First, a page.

# Why is $\operatorname{Spec} \ k$ final in category of $k$ schemes?

I am working on an exercise trying to show that $$Spec \ k$$ is final in category of $$k$$ schemes. I am stuck and I would appreciate any assistance. Thank you!

PS The definition I have for $$k$$ scheme is that it is a morphism of the form $$X \rightarrow \operatorname{Spec} \ k$$. And then I know from the exercise I did that $$X \rightarrow \operatorname{Spec} \ A$$ are in natural bijection with ring morphisms $$A \rightarrow \Gamma (X, O_X)$$.

So I figured if I have a $$k$$ scheme, then it follows that there exists a corresponding ring morphism $$k \rightarrow \Gamma (X, O_X)$$. I guess I was wondering how this is unique.

• Do you agree that $k$ is initial in the category of $k$-algebras? Commented Mar 24, 2015 at 20:54
• Yes, there is a unique $k$-algebra homomorphism. That's the important thing! Commented Mar 24, 2015 at 21:11
• @user211392: remember, it's not just a homomorphism of rings. It's a homomorphism of $k$-algebras. (If you don't see the difference, think about the $k$-algebra structure on $k$ itself and carefully unpack the definition.) Commented Mar 24, 2015 at 21:13
• What is your definition of the category of schemes over $k$? The right definition makes this obvious (it's the category of schemes equipped with a map to $\text{Spec } k$; this is a very general construction called taking the overcategory, and the object you're taking the overcategory of is always terminal). Commented Mar 24, 2015 at 21:18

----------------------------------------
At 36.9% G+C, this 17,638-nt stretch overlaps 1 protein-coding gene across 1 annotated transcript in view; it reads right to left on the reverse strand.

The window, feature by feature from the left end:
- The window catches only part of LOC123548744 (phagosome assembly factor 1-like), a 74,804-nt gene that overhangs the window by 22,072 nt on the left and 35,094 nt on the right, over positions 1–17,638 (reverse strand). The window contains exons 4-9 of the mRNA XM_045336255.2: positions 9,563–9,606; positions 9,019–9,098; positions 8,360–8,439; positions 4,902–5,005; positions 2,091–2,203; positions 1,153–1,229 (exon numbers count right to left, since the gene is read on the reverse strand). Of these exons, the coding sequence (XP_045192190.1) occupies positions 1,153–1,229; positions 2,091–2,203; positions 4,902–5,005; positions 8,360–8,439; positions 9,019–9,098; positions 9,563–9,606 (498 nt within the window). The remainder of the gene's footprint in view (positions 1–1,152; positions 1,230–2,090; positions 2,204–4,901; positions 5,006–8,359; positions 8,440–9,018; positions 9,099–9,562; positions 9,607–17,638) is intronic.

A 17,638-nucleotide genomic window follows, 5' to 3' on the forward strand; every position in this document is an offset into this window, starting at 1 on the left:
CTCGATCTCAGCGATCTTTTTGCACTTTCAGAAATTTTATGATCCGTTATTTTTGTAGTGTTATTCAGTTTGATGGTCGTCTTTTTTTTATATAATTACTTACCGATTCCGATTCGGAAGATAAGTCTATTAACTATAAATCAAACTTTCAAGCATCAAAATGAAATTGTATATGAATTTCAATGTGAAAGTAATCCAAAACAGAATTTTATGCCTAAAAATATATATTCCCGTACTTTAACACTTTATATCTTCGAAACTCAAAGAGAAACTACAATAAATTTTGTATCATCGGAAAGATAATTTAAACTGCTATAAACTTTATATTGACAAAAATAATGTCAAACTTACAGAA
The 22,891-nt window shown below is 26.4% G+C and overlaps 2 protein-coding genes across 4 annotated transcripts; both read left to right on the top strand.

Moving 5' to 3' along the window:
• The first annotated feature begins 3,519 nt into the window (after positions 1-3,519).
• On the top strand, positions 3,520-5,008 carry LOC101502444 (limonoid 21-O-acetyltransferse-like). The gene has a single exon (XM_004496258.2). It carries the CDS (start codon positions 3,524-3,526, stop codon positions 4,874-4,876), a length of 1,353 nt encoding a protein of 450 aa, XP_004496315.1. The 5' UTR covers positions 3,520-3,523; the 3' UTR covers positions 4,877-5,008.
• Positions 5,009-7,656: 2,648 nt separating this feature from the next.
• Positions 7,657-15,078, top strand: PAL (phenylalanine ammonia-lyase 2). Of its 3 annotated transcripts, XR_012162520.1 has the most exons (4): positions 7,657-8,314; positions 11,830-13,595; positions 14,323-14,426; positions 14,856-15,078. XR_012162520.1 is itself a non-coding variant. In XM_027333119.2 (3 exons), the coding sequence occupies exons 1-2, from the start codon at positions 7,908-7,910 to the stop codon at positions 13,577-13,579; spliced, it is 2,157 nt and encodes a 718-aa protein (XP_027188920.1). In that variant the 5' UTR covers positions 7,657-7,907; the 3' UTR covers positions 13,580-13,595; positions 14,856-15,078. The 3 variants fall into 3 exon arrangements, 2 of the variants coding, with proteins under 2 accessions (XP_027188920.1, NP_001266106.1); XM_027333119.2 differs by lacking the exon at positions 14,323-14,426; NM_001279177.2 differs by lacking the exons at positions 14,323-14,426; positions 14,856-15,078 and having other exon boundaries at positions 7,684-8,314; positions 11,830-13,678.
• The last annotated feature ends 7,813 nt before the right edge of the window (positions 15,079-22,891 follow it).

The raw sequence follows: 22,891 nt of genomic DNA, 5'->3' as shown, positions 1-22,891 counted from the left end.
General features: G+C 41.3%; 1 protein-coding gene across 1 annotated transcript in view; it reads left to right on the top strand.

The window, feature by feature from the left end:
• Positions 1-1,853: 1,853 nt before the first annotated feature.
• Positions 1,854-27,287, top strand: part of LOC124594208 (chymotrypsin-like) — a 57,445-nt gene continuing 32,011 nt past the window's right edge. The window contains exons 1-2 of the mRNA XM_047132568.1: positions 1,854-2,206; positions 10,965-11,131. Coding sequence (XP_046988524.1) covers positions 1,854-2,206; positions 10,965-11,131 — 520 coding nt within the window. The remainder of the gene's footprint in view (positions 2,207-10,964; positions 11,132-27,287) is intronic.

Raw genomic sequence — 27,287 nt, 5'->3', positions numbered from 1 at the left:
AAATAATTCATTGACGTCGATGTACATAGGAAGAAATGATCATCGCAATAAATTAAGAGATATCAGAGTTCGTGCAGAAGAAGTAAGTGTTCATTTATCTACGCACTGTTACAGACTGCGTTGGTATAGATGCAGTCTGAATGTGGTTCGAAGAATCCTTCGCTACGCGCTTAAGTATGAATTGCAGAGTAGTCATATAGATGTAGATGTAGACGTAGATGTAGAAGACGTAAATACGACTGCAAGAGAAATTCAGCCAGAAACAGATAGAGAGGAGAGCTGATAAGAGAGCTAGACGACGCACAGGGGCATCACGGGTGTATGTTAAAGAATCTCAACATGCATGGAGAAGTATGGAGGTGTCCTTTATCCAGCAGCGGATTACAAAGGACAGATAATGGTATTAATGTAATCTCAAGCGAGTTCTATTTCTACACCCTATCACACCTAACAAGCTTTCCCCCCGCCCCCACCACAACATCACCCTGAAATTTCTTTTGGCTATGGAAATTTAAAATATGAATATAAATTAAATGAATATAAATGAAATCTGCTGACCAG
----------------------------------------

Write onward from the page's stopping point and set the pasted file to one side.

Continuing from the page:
• You are using the wrong definition for a morphism of $k$-schemes. Commented Mar 24, 2015 at 21:35

A $k$-scheme is a scheme $X$ together with a morphism $X \to \operatorname{Spec} k$. A morphism of $k$-schemes is a morphism $\varphi : X \to Y$ of schemes such that the diagram $$\begin{array}{c} X & \xrightarrow{\varphi} & Y \\ \downarrow & & \downarrow \\ \operatorname{Spec} k & = & \operatorname{Spec} k \end{array}$$ commutes. In particular, not every morphism $\varphi : X \to Y$ of schemes is a morphism of $k$-schemes. This appears to be the sticking point for you.
• I see. Thank you. So then in the exercise I did which states "show that morphism $X \rightarrow Spec \ A$ are in natural bijection with ring morphisms $A \rightarrow \Gamma (X, O_X)$" are they referring to just morphisms of schemes or morphisms of $k$ schemes (or are they equivalent in this case?) Commented Mar 24, 2015 at 21:41
• @user211395: morphisms of schemes. If you want morphisms of schemes over $k$ on the left then that corresponds to $k$-algebra morphisms on the right. Commented Mar 24, 2015 at 21:43